marking the end of the winter season and the beginning of a new harvest season.
Taking bath in a river in the early hours on Maghi is an important practice. Hindus light lamps with sesame oil in the
belief that it brings prosperity and drives away all sins. A major mela is held at Sri Muktsar Sahib to commemorate a historical event in Sikh history.
In Delhi and Haryana and many neighboring northern states, Churma of ghee, halwa and kheer are prepared for the festival. At least one brother of every married woman visits her home with some warm clothing for her family, called
“Sidha”. Women perform ritual Known as “Manana” where they offer gifts to elders and inlaws. Women sing folk songs while giving gifts.
Major cities in Gujarat, including Ahmedabad, will be at their best during this part of the year and sky will be dotted with thousands of kites of different shapes and sizes and color. It is a feast to the eyes. Gujarat has been marketing its kite festival aggressively and thousands of people compete in the celebrity event. It is more known for its kite festival than the Uttarayan festival celebration. In Gujarat, people prepare special festival recipes.
The atmosphere is wonderfully festive, as whole families gather on the rooftop with special foods like Undhiyu (spicy, baked mix of winter vegetables) and chikkis (made from sesame seeds, peanuts and jaggery). People indulge in gossip and make friendships and recall what had happened in the previous years. At night, kite fighters send up bright white kites and some flyers will send aloft their tukkals with strings of brightly lit lanterns in a long line leading back down to the rooftop.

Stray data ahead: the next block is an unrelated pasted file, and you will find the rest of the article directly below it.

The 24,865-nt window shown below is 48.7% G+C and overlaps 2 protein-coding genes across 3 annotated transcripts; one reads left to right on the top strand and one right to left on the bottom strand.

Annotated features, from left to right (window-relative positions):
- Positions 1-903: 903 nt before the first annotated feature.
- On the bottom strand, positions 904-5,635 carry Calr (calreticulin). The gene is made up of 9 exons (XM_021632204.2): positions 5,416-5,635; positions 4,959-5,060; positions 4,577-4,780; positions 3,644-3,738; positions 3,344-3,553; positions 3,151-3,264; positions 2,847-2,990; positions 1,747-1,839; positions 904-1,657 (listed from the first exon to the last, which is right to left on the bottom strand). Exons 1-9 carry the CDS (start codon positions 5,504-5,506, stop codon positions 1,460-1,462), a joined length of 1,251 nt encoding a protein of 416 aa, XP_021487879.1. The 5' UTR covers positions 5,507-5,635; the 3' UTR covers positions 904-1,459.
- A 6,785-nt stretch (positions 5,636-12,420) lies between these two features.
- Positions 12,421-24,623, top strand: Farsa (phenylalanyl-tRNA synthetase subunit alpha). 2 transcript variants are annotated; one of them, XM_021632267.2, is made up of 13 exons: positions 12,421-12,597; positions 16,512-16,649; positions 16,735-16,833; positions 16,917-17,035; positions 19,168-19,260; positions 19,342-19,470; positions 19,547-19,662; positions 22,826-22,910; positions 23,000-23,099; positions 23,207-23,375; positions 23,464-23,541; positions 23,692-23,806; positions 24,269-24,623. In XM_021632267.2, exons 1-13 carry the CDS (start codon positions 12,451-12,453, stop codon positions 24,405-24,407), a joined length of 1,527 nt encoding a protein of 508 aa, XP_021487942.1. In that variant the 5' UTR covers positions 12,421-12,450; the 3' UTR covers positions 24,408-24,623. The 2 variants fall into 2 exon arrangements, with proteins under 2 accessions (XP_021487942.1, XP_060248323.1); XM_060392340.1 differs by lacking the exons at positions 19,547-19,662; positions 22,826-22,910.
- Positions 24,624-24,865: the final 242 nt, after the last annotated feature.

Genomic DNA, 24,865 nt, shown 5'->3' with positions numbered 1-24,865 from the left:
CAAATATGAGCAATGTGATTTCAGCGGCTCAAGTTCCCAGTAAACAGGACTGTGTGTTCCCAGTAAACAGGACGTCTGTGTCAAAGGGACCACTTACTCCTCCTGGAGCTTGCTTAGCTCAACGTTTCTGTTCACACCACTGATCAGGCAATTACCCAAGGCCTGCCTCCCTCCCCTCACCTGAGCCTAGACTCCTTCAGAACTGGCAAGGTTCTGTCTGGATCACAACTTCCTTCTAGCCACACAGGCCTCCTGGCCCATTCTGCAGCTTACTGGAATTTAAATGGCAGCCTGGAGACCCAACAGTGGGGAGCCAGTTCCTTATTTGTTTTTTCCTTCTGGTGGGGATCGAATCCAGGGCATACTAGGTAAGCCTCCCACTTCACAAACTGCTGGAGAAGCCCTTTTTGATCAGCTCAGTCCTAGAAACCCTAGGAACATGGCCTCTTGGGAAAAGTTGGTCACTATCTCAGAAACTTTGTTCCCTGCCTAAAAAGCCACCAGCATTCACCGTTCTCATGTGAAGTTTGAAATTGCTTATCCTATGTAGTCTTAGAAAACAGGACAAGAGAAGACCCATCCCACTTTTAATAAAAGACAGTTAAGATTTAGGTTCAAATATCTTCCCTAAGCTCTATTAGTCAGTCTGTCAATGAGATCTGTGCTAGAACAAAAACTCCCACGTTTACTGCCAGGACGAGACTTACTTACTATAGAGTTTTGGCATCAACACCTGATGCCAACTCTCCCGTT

The main competition is to battle nearby kite-flyers to cut their strings and bring them down. People scout for good kite makers to ensure that they get the best quality and that can withstand the rigors of competition. It is a common sight on the streets of Ahmedabad where people are busy making all kinds of kites. There is Patang Bazaar, the special kite market in the old city. It remains open throughout for a week before the festivities.
In Maharashtra and Goa, people exchange multi-colored halwa (sugar granules coated in sugar syrup) and til-gul laadoo (sweetmeats made from sesame seeds and jaggery).
In most parts of Assam, Bihu festival is celebrated with pomp and gaiety. Dance, music forms integral part of the